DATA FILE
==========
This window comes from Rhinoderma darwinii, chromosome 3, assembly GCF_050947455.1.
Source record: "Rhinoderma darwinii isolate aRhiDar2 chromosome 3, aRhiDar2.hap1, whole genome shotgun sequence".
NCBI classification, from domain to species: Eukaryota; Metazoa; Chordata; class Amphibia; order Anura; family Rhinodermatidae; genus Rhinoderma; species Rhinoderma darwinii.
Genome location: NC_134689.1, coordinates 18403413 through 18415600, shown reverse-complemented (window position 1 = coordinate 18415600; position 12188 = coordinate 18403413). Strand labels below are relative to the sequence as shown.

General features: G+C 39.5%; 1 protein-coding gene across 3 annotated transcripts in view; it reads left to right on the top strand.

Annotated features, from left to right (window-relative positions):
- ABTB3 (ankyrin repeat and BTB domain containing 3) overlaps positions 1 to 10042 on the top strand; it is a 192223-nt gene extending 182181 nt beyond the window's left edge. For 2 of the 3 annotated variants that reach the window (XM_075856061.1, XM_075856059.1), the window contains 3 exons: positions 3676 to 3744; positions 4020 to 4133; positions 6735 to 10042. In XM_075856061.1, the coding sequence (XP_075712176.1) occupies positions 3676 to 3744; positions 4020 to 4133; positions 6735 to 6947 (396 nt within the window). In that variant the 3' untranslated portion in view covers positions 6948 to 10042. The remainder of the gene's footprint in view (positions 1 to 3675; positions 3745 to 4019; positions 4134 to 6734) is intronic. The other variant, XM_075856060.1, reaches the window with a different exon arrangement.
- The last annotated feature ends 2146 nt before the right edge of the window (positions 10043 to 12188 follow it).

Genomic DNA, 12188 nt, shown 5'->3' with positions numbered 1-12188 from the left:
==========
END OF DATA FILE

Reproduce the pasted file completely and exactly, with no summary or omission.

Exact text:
This window comes from Rhinoderma darwinii, chromosome 3, assembly GCF_050947455.1.
Source record: "Rhinoderma darwinii isolate aRhiDar2 chromosome 3, aRhiDar2.hap1, whole genome shotgun sequence".
NCBI classification, from domain to species: Eukaryota; Metazoa; Chordata; class Amphibia; order Anura; family Rhinodermatidae; genus Rhinoderma; species Rhinoderma darwinii.
Genome location: NC_134689.1, coordinates 18403413 through 18415600, shown reverse-complemented (window position 1 = coordinate 18415600; position 12188 = coordinate 18403413). Strand labels below are relative to the sequence as shown.

General features: G+C 39.5%; 1 protein-coding gene across 3 annotated transcripts in view; it reads left to right on the top strand.

Annotated features, from left to right (window-relative positions):
- ABTB3 (ankyrin repeat and BTB domain containing 3) overlaps positions 1 to 10042 on the top strand; it is a 192223-nt gene extending 182181 nt beyond the window's left edge. For 2 of the 3 annotated variants that reach the window (XM_075856061.1, XM_075856059.1), the window contains 3 exons: positions 3676 to 3744; positions 4020 to 4133; positions 6735 to 10042. In XM_075856061.1, the coding sequence (XP_075712176.1) occupies positions 3676 to 3744; positions 4020 to 4133; positions 6735 to 6947 (396 nt within the window). In that variant the 3' untranslated portion in view covers positions 6948 to 10042. The remainder of the gene's footprint in view (positions 1 to 3675; positions 3745 to 4019; positions 4134 to 6734) is intronic. The other variant, XM_075856060.1, reaches the window with a different exon arrangement.
- The last annotated feature ends 2146 nt before the right edge of the window (positions 10043 to 12188 follow it).

Genomic DNA, 12188 nt, shown 5'->3' with positions numbered 1-12188 from the left: